1999 C5 Corvette

You may have seen on this website the 1968 Chevy Corvette project of mine. It was my fathers, and I put a large amount of effort into restoring it. Shortly after getting it up and running, I asked the very reasonable question "Well, what do I do with it now that it's done and drivable?" Come to find out... with a classic convertible car, you can't do much.

199 C5 Corvette

With a classic car, autocross is feasible but some groups don't allow convertibles. Track days are out without adding a rollbar which would ruin the cars value, and the drag strip is out as running 13.99 or under requires a rollbar. That limits using that old corvette to sitting around at car shows with old dudes and going to eat ice cream. I've never been much of a Sunday driver, and I don't really get the point of paying to be the attraction in a car show. In the end, it was just not the kind of car I would have ever picked up for myself, and I got pretty bored with the Classic C3 Corvette fast.

Having done motorcycle track days, I knew there was fun to be had out there with the right car. So I saved my money from working a second job and treated myself to a 1999 Chevy Corvette. The 1999 C5 Corvette seemed like the best choice out there for the price. Afterall, the C5 is outfitted well enough from the factory to be a blast with great handling, a reasonable weight and a solid platform upon which to expand. All of these details made the 5th generation Corvette (C5) seem like a simple enough choice.

199 C5 Corvette

I spent the better part of a month or so searching for the 1999 C5 Corvette that I wound up with. Most people wanted way more than was reasonable for their Corvettes, and the few that were reasonable seeming the cars had been long neglected and abused. I test drove a few C6 Corvettes, and they all had profuse leak issues and damage at my price point. Just as I was starting to lose paitenance, I finally found a 1999 Corvette in San Diego. The Corvette got a clean bill of health for an automotive shope and was so stock it still had a tape deck in it, just what I was thinking of!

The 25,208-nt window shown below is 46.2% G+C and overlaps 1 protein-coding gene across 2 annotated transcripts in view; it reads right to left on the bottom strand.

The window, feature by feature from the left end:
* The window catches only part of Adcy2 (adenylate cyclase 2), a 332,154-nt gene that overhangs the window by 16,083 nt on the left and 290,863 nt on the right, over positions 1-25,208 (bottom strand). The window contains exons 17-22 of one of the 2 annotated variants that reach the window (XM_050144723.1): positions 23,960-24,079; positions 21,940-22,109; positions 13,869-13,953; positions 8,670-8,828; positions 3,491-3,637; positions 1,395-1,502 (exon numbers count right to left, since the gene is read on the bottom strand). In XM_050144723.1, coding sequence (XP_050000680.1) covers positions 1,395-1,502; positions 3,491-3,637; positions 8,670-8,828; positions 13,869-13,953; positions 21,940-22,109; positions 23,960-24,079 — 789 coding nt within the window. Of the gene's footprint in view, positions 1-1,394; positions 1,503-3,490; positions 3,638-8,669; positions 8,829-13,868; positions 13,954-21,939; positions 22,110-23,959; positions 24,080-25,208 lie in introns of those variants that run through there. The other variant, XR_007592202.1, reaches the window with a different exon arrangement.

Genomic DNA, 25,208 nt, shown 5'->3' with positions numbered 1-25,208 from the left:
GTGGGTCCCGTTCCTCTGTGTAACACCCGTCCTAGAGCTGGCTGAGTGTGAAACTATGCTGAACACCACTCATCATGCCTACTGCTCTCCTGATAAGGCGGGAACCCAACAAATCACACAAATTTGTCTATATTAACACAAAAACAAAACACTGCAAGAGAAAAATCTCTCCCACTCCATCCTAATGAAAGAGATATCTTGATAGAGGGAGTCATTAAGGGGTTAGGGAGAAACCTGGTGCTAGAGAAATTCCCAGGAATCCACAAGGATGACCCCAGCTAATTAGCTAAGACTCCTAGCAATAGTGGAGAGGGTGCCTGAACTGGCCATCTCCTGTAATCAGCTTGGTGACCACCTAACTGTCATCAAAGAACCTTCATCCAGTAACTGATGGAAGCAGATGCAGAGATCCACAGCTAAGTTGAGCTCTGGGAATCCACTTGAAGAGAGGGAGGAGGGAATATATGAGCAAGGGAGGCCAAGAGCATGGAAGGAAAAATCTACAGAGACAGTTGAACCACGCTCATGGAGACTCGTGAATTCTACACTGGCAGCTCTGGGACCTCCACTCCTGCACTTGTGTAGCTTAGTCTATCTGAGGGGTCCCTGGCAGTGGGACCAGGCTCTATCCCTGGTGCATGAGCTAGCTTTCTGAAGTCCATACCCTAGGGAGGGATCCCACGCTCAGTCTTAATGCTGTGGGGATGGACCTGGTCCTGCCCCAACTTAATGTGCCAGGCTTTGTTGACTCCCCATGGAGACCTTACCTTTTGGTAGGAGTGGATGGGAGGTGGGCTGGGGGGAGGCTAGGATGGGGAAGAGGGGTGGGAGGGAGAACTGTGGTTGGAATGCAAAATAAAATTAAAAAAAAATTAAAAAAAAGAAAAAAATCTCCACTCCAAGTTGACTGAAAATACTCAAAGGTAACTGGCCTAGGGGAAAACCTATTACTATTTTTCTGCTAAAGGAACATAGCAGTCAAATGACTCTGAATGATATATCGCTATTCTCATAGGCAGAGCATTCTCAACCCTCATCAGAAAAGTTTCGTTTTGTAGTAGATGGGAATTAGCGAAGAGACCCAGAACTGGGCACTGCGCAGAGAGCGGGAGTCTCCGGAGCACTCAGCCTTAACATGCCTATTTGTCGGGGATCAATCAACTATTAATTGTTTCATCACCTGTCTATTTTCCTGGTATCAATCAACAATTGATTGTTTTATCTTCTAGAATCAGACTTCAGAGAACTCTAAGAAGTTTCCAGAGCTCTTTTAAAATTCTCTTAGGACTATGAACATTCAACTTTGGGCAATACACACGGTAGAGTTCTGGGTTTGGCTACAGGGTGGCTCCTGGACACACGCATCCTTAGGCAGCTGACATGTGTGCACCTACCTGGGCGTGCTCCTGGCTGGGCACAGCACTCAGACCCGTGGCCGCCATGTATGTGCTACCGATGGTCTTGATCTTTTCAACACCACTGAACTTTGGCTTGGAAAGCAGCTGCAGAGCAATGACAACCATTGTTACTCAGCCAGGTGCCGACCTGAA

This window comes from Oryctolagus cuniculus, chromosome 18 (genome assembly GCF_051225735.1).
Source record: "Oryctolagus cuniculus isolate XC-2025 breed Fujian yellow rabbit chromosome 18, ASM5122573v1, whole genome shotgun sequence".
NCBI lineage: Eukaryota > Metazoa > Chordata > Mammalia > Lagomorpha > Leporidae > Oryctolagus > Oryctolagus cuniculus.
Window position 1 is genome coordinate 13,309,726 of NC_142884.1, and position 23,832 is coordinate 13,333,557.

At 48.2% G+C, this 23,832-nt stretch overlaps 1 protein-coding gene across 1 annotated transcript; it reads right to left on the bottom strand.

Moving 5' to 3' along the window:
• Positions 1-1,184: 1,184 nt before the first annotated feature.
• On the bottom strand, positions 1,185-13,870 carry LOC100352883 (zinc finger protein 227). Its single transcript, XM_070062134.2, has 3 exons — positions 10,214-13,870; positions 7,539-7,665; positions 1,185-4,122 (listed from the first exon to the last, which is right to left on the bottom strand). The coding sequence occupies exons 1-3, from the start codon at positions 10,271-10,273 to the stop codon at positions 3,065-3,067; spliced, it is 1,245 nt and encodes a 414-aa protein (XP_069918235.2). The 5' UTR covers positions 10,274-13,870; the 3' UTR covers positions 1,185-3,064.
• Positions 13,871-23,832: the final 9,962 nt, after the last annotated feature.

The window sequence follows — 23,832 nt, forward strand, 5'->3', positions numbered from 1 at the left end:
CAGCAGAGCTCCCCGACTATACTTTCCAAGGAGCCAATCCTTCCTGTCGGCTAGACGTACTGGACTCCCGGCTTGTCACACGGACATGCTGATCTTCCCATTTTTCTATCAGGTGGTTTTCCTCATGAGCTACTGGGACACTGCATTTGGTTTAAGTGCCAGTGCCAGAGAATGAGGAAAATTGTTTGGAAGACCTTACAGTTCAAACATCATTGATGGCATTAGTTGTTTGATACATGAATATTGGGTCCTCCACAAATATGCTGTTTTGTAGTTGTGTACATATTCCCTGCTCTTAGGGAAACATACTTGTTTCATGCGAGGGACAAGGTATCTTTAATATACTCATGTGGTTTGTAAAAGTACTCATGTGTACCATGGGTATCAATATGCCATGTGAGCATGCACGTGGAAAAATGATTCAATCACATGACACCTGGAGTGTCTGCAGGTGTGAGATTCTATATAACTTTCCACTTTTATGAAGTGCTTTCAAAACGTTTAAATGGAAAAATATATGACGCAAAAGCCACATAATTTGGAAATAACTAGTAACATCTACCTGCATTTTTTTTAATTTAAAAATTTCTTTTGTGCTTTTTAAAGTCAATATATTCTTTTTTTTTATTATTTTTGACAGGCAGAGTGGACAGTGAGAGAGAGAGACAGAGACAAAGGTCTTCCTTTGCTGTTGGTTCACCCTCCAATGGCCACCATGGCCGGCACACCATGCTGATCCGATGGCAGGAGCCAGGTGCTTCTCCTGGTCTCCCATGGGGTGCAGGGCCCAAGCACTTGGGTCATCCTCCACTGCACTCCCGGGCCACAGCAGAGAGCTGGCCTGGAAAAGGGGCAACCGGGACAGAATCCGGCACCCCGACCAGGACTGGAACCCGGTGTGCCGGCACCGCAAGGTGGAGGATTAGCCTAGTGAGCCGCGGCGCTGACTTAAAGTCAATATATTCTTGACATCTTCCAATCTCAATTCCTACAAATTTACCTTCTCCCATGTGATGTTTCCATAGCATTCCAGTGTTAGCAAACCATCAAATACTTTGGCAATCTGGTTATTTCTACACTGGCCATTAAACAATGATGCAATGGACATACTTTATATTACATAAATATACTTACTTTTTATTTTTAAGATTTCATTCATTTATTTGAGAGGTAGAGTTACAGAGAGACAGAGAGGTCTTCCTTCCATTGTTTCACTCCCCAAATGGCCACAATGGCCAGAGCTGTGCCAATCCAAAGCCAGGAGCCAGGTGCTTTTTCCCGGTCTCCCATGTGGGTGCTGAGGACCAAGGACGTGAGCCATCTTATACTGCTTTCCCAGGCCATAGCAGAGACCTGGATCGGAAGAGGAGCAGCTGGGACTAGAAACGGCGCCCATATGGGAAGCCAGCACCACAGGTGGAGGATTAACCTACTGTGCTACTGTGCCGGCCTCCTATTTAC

I arranged a solid deal with the owner, flew down to pick it up, and began the journey into tracking an actual modern sports car.

Proceeding onwards, I've gotten further into track days and performance driving along with wrenching my car myself. Back in my sportbike days the best advice I got from a fellow was "if you can't afford to throw it off the side of the track and not cry about it, you've got too much". So with that mindset I've really tried to be as effective with my dollars on this car build to maximize what it can do while also not producing a vehicle so expensive it would cause financial harm to me if it were to go crunch. For example, you can easily spend more money on just brake upgrades on the C5 Corvette than I spent on the entire car purchase. Keep spending money like that and soon you've got a six figure car. I do alright in life, but I can't throw 100k of car into a wall and not give a hoot. So consequently I've had to research, learn and cover a lot of how to do things myself along with just what budget modifications go the most distance! I do a lot of work myself, and some products I've outright designed and developed to share with others myself.

This Corvette has given me many amazing life experiences, opportunities to learn and grow, friends, and adventures. If you have one for yourself, may it treat you the same as well!